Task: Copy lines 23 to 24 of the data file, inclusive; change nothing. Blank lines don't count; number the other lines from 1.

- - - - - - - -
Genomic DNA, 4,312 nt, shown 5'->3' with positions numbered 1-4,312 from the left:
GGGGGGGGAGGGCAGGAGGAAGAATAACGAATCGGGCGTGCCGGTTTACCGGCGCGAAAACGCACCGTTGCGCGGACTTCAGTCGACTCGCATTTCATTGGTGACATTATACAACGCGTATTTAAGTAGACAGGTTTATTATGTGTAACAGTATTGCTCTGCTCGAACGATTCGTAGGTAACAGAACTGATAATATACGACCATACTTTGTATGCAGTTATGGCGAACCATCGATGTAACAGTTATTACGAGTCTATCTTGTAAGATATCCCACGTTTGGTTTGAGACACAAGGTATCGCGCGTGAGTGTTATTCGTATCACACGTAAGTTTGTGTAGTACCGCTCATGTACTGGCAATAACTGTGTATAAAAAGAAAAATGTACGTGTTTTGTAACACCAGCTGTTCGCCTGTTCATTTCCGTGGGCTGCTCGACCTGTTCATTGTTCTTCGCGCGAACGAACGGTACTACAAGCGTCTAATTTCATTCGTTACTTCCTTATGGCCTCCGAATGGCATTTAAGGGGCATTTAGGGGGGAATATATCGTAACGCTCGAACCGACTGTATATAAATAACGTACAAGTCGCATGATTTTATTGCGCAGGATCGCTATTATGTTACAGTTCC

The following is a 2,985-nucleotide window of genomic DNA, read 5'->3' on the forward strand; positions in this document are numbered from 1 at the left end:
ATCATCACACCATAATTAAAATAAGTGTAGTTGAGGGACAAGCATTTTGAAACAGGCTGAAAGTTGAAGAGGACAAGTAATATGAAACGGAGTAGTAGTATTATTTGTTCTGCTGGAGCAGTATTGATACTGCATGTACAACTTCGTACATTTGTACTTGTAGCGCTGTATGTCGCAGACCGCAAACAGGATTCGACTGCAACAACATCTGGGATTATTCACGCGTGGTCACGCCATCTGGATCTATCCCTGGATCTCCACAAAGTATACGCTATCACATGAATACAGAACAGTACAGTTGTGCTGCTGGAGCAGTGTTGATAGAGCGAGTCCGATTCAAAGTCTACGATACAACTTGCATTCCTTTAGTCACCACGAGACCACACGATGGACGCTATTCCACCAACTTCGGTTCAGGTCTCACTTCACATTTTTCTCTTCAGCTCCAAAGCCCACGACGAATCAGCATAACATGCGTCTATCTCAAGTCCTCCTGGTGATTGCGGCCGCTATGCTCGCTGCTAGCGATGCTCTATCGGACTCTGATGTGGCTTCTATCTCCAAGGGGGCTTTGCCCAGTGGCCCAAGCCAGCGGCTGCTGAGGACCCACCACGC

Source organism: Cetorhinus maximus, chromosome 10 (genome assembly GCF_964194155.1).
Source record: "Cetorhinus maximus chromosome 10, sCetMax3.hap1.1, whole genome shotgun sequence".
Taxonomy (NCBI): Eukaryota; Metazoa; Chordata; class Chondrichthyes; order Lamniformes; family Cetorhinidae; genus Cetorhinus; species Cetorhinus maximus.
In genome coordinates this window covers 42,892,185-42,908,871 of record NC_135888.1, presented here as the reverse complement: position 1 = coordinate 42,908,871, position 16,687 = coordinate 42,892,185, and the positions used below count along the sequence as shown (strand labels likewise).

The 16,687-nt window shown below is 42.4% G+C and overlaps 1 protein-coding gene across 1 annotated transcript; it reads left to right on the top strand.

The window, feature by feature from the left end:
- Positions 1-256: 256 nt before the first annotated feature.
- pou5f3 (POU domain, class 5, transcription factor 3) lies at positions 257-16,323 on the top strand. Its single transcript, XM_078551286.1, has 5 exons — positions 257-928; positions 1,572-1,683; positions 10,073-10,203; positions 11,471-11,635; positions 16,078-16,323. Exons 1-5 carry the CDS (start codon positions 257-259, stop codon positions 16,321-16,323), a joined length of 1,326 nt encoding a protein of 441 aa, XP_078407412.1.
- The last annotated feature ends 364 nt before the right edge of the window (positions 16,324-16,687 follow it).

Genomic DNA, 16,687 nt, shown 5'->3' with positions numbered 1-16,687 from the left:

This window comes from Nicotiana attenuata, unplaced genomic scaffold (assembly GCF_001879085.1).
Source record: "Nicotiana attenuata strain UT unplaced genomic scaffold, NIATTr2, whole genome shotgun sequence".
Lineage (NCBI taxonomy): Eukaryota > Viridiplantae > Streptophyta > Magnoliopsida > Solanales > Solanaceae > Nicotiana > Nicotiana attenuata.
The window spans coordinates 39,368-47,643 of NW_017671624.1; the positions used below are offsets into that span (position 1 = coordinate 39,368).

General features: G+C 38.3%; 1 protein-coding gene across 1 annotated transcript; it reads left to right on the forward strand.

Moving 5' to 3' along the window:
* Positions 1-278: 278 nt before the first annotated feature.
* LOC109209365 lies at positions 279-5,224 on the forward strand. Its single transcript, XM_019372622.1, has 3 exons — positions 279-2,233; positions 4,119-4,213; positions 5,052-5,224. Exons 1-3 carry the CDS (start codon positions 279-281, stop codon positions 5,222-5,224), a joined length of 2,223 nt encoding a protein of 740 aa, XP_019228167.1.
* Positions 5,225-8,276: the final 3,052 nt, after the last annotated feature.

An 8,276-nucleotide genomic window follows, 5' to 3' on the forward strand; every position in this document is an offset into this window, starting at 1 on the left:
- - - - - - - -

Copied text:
* Positions 5,225-8,276: the final 3,052 nt, after the last annotated feature.

An 8,276-nucleotide genomic window follows, 5' to 3' on the forward strand; every position in this document is an offset into this window, starting at 1 on the left: